Masaan: Profound, a film about hope [Hardly any spoilers]
I watched Masaan six days ago and my brain is still processing it. That’s the way the narrative is fed to the viewer, slowly and subtly in even measures; loaded with detail and yet very clean and sharp. I haven’t seen a film with so much clarity in a long time.
Masaan is a film about hope, not despair. It’s about the ability that humans have to rise above the depths of grief and anguish. It spoke to me because it underscored that the plunge into the abyss is but part of the experience of life. And death, that too is just what it is. Nothing more, nothing less.
In particular, I liked that the women in Masaan are stolid and yet ordinary. In Devi’s (played by Richa Chadha) silence- one that has been interpreted widely as strength- I saw simply a profound grief. At losing her love, at being deeply misunderstood and wrongly accused. In Shaalu’s recognition of Deepak’s sincerity (played by Shweta Tripathi and Vicky Kaushal respectively) and her courage in wanting to overcome what certainly are overwhelmingly large taboos of caste, I see a rare independence and ability to take risk. These are strong women emerging from the deeply conservative landscape of a small city; they forge an independent path without an iota of self-consciousness. How can they not make a profound impact?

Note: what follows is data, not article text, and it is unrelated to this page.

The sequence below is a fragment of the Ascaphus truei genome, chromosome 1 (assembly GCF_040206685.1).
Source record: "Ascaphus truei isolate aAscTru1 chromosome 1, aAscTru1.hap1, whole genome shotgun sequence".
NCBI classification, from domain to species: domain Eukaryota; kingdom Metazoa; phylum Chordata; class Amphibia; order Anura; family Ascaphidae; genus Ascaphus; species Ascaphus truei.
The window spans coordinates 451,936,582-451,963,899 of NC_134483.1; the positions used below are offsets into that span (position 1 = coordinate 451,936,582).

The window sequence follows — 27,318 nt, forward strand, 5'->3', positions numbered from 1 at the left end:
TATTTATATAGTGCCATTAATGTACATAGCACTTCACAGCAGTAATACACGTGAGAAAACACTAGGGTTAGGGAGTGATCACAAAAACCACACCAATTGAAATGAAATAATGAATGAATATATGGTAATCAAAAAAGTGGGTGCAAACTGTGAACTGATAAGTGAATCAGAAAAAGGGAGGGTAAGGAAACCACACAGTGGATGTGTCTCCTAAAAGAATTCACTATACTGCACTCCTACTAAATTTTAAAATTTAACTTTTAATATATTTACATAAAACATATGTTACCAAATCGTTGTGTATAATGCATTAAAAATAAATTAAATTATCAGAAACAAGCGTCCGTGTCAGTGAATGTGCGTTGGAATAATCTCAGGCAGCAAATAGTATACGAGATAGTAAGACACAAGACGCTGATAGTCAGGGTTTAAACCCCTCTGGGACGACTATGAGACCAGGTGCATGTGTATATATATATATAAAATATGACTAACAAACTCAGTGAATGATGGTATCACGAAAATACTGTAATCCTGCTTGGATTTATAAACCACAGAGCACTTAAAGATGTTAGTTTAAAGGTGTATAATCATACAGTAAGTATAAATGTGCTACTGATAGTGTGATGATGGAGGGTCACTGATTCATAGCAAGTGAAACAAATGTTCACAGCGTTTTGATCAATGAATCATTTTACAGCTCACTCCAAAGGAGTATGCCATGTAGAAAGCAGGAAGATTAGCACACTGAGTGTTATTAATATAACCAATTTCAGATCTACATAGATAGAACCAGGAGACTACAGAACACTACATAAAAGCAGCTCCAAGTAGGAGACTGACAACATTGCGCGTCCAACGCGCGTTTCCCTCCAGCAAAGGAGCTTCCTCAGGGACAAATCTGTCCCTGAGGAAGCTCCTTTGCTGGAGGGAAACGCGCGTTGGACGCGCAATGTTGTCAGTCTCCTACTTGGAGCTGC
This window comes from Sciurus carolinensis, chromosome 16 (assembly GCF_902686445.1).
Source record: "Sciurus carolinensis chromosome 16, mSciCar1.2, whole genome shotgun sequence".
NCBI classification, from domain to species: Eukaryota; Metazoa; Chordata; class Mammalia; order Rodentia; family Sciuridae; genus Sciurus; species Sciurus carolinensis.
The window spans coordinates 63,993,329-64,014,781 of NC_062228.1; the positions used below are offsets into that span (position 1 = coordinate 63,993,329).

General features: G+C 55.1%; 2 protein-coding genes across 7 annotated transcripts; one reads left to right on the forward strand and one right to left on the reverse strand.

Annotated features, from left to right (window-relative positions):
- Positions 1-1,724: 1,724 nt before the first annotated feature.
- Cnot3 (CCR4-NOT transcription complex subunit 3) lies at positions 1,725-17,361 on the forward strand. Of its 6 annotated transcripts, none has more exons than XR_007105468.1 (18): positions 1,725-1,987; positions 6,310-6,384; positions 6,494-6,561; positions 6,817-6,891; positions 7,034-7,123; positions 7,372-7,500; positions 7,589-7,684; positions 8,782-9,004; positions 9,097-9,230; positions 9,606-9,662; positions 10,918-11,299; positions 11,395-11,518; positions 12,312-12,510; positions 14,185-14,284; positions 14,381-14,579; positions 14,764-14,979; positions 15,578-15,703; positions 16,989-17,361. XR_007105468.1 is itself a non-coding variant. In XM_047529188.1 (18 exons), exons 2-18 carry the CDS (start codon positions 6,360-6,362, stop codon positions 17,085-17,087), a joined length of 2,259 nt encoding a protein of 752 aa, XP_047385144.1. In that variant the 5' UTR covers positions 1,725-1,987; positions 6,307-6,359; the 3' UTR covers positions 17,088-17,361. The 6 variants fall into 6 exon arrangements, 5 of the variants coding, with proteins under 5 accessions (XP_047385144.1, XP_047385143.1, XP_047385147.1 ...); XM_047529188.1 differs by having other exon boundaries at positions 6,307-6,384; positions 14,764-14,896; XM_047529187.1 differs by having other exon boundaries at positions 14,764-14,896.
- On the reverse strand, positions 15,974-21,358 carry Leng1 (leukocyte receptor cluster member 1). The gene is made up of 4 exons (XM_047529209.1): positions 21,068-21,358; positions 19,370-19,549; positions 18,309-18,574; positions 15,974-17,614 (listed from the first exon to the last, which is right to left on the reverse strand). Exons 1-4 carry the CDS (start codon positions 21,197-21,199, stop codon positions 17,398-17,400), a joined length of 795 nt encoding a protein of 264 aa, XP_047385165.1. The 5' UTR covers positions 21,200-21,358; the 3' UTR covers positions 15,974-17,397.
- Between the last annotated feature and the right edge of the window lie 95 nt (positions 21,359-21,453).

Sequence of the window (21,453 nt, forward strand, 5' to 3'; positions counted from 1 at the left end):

Deepak’s story is the stuff of inspiration. Despite numerous obstacles and a debilitating experience of personal loss, he perseveres to make himself and his family proud by being the first to rise beyond his low-caste occupation and get a white collar job. What makes Masaan special though, is that its the small details that come back to you later. In all the light-hearted banter of Deepak’s friends circle and in the midst of the masculinity exhibited by the small town male- roadside flirtations, catcalls and comments, social media stalking- there is also the space for a heart-rending outpouring of his grief. I appreciated that nuance shown in the relationships between young men even more perhaps because of the stereotypical portrayal of youth in Hindi cinema.
And then there is the river. The Ganga. As a vessel of sorrow, as a rejuvenator, a forger of destinies and above all, a harbinger of hope. The quality of cinematography in Masaan played no small role in highlighting the poetic parallels between the river and the ebb and flow of life.